Read Sarah’s full report here!


Sara of Our Private Kitchen

Sara of Our Private Kitchen Tempura

Hi fellow warriors! This was our first foray into Japanese cooking and it was an absolute blast. We had never made tempura pancakes, but honestly figured ‘how hard could they be’? Well my friends it was definitely a FUN challenge, but you’ll have to wait a couple more years for my very own Japanese cookbook. :-) Our technique needs lots of mastering! The vegetables were probably the best I’ve ever had…anything fried is usually better, no?! Unfortunately, we missed the boat on making them visually look like pancakes. They ended up being more like tempura vegetable “shreds”. That was more than fine in our book because the taste & texture was addicting and the dipping sauce (oh..yeah..I think I could have drank that alone!). We did make one slight substitution though. We weren’t able to find burdock root so we substituted a rutabaga. An extremely tasty dish and one we will definitely make again.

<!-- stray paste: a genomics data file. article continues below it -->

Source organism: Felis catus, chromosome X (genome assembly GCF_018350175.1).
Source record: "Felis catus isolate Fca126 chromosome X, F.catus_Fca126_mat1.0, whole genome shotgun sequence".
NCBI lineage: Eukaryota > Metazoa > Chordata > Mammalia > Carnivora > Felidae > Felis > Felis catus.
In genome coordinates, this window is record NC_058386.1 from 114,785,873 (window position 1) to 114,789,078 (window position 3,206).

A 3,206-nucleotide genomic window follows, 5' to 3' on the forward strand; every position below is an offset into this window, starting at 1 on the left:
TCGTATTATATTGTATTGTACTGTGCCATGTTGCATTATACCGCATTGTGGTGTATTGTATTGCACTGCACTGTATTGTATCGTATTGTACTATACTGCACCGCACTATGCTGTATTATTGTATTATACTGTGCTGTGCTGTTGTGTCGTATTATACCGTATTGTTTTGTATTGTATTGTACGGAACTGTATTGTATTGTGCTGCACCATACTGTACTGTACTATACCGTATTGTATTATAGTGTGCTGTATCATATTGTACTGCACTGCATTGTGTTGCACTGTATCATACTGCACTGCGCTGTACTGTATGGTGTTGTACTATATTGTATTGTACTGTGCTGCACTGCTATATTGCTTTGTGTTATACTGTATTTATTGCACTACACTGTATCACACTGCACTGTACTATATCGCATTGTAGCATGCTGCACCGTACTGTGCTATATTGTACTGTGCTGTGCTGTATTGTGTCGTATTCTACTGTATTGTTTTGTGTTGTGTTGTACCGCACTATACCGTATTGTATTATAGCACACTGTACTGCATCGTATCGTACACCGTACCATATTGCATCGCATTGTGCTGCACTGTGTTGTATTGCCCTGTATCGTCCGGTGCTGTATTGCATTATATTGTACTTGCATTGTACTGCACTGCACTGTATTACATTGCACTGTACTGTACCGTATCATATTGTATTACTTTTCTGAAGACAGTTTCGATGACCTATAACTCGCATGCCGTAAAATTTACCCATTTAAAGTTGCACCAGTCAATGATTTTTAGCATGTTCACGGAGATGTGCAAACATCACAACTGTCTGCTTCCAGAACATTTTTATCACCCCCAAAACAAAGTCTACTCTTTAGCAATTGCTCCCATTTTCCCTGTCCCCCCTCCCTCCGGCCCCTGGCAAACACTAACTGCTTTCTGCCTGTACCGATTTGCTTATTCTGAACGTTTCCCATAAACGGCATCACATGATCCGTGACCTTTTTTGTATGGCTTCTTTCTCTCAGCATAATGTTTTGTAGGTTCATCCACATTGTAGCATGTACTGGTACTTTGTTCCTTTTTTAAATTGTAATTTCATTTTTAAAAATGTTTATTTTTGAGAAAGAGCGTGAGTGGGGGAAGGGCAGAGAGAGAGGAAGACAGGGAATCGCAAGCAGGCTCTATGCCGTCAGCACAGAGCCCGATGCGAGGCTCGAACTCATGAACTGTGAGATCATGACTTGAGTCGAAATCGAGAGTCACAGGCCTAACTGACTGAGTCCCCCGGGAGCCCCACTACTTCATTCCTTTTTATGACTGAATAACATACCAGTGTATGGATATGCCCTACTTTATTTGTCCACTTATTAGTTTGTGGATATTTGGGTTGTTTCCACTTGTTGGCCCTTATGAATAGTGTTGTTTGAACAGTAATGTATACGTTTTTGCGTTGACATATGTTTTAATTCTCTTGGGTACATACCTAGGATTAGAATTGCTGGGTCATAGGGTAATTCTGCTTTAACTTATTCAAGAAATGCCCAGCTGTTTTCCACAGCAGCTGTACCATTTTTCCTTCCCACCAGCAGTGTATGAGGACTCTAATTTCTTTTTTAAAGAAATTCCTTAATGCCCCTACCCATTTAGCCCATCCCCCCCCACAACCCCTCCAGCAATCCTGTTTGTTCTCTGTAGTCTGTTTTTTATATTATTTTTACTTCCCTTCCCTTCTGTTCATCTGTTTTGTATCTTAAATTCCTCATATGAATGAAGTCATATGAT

Read Sara’s full report here!


Kim of Life At Big Sky Mountain

Sara of Life At Big Sky Mountain Tempura

I was equally excited and apprehensive about making Tempura. I’ve never had great luck with Tempura batter. I was also excited to use Burdock Root, Sweet Potato, Parsnip, and Carrot to make the vegetarian style tempura pancakes. With the pancakes, we decided to make the Rice Topped With Tempura (Tendon) and all I can say is the dish was absolutely delicious. The combination of vegetables made for an interesting flavor (I love burdock root, I was a bit concerned how my guests and husband would like it, and no worries, they loved it), a blend of roots, sweet and woodsy. The dish was easy to prepare after the tempura pancakes were made, and I was very happy with how the tempura pancakes reheated the next day. Knowing this, I would heartily recommend making the tempura ahead of time, instead of making it right before eating (less mess, less clean up after eating). I give this dish a big thumbs up, and I detailed my experience making the tempura, and the changes I made to the recipe at my blog.